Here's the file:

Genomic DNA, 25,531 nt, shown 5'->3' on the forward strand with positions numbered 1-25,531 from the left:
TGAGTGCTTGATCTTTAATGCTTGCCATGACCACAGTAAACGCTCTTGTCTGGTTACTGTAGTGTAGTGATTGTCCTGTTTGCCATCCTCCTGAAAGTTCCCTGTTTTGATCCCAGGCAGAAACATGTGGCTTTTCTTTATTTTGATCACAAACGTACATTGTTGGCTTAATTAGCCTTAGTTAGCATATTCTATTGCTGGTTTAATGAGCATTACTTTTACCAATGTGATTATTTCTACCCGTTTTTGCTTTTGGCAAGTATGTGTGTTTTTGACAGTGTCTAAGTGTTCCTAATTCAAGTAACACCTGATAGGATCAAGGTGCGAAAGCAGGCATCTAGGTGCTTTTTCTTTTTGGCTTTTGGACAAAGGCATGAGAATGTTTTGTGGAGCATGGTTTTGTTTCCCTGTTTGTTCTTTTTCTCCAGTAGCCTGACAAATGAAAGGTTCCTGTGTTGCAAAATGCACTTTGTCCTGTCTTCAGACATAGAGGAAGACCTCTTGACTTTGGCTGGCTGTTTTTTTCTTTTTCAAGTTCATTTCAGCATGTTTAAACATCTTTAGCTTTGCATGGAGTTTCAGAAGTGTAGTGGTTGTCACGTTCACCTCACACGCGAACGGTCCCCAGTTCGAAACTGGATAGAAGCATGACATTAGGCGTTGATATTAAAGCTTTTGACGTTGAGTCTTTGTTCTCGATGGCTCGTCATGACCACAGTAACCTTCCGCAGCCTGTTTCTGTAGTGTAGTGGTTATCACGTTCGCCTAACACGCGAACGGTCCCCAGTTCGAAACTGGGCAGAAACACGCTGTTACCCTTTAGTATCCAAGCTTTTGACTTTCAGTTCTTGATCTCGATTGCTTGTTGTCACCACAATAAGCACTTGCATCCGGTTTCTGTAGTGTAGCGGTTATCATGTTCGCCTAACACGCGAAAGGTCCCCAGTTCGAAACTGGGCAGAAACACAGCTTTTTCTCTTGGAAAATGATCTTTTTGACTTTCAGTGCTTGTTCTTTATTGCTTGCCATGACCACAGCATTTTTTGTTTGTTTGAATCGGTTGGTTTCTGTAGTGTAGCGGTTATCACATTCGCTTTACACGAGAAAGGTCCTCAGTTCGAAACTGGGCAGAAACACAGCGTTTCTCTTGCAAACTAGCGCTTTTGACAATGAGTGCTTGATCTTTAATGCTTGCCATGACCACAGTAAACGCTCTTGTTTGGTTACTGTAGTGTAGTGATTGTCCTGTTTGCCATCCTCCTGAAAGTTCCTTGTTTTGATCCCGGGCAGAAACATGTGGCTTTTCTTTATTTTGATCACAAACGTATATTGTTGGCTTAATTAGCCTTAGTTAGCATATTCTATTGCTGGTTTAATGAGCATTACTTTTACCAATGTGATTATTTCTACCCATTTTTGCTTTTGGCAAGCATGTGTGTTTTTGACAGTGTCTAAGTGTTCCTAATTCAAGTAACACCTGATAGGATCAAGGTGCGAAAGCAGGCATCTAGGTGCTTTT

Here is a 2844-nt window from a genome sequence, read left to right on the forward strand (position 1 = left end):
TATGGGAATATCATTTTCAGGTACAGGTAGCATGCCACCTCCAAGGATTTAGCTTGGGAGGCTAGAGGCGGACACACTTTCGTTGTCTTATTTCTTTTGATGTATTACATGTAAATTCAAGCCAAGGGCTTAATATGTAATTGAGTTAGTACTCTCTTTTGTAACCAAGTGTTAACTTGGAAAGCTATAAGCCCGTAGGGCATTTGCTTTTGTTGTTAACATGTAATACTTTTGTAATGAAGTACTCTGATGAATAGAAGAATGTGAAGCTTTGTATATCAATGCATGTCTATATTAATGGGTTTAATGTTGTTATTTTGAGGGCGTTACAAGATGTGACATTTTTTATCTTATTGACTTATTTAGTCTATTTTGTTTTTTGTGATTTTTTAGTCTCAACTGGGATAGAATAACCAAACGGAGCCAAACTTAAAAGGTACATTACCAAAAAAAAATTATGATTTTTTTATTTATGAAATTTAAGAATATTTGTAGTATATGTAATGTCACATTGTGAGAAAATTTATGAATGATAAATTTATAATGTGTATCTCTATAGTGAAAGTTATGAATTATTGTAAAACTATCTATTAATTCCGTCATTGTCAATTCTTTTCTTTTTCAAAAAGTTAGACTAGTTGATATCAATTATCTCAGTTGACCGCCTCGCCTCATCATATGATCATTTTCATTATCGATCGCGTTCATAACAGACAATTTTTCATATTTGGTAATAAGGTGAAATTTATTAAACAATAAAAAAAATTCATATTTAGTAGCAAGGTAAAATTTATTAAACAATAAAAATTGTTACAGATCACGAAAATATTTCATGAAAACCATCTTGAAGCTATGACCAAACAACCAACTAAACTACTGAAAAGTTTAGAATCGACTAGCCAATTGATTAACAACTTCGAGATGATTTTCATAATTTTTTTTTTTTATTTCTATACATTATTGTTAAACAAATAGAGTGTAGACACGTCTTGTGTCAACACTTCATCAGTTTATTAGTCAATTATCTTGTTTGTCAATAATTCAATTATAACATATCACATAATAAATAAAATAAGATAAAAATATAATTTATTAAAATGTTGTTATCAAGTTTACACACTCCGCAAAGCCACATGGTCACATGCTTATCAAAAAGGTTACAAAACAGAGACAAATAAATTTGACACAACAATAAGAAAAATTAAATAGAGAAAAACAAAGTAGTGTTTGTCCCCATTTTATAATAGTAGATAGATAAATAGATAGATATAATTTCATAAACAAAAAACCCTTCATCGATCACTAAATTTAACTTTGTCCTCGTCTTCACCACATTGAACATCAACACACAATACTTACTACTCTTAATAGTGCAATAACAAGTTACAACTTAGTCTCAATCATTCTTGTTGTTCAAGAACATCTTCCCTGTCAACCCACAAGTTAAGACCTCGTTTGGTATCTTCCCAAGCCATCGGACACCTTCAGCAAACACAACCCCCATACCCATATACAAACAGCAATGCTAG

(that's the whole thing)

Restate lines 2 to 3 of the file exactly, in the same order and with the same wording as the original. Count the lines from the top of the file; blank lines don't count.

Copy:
TGAGTGCTTGATCTTTAATGCTTGCCATGACCACAGTAAACGCTCTTGTCTGGTTACTGTAGTGTAGTGATTGTCCTGTTTGCCATCCTCCTGAAAGTTCCCTGTTTTGATCCCAGGCAGAAACATGTGGCTTTTCTTTATTTTGATCACAAACGTACATTGTTGGCTTAATTAGCCTTAGTTAGCATATTCTATTGCTGGTTTAATGAGCATTACTTTTACCAATGTGATTATTTCTACCCGTTTTTGCTTTTGGCAAGTATGTGTGTTTTTGACAGTGTCTAAGTGTTCCTAATTCAAGTAACACCTGATAGGATCAAGGTGCGAAAGCAGGCATCTAGGTGCTTTTTCTTTTTGGCTTTTGGACAAAGGCATGAGAATGTTTTGTGGAGCATGGTTTTGTTTCCCTGTTTGTTCTTTTTCTCCAGTAGCCTGACAAATGAAAGGTTCCTGTGTTGCAAAATGCACTTTGTCCTGTCTTCAGACATAGAGGAAGACCTCTTGACTTTGGCTGGCTGTTTTTTTCTTTTTCAAGTTCATTTCAGCATGTTTAAACATCTTTAGCTTTGCATGGAGTTTCAGAAGTGTAGTGGTTGTCACGTTCACCTCACACGCGAACGGTCCCCAGTTCGAAACTGGATAGAAGCATGACATTAGGCGTTGATATTAAAGCTTTTGACGTTGAGTCTTTGTTCTCGATGGCTCGTCATGACCACAGTAACCTTCCGCAGCCTGTTTCTGTAGTGTAGTGGTTATCACGTTCGCCTAACACGCGAACGGTCCCCAGTTCGAAACTGGGCAGAAACACGCTGTTACCCTTTAGTATCCAAGCTTTTGACTTTCAGTTCTTGATCTCGATTGCTTGTTGTCACCACAATAAGCACTTGCATCCGGTTTCTGTAGTGTAGCGGTTATCATGTTCGCCTAACACGCGAAAGGTCCCCAGTTCGAAACTGGGCAGAAACACAGCTTTTTCTCTTGGAAAATGATCTTTTTGACTTTCAGTGCTTGTTCTTTATTGCTTGCCATGACCACAGCATTTTTTGTTTGTTTGAATCGGTTGGTTTCTGTAGTGTAGCGGTTATCACATTCGCTTTACACGAGAAAGGTCCTCAGTTCGAAACTGGGCAGAAACACAGCGTTTCTCTTGCAAACTAGCGCTTTTGACAATGAGTGCTTGATCTTTAATGCTTGCCATGACCACAGTAAACGCTCTTGTTTGGTTACTGTAGTGTAGTGATTGTCCTGTTTGCCATCCTCCTGAAAGTTCCTTGTTTTGATCCCGGGCAGAAACATGTGGCTTTTCTTTATTTTGATCACAAACGTATATTGTTGGCTTAATTAGCCTTAGTTAGCATATTCTATTGCTGGTTTAATGAGCATTACTTTTACCAATGTGATTATTTCTACCCATTTTTGCTTTTGGCAAGCATGTGTGTTTTTGACAGTGTCTAAGTGTTCCTAATTCAAGTAACACCTGATAGGATCAAGGTGCGAAAGCAGGCATCTAGGTGCTTTT

Here is a 2844-nt window from a genome sequence, read left to right on the forward strand (position 1 = left end):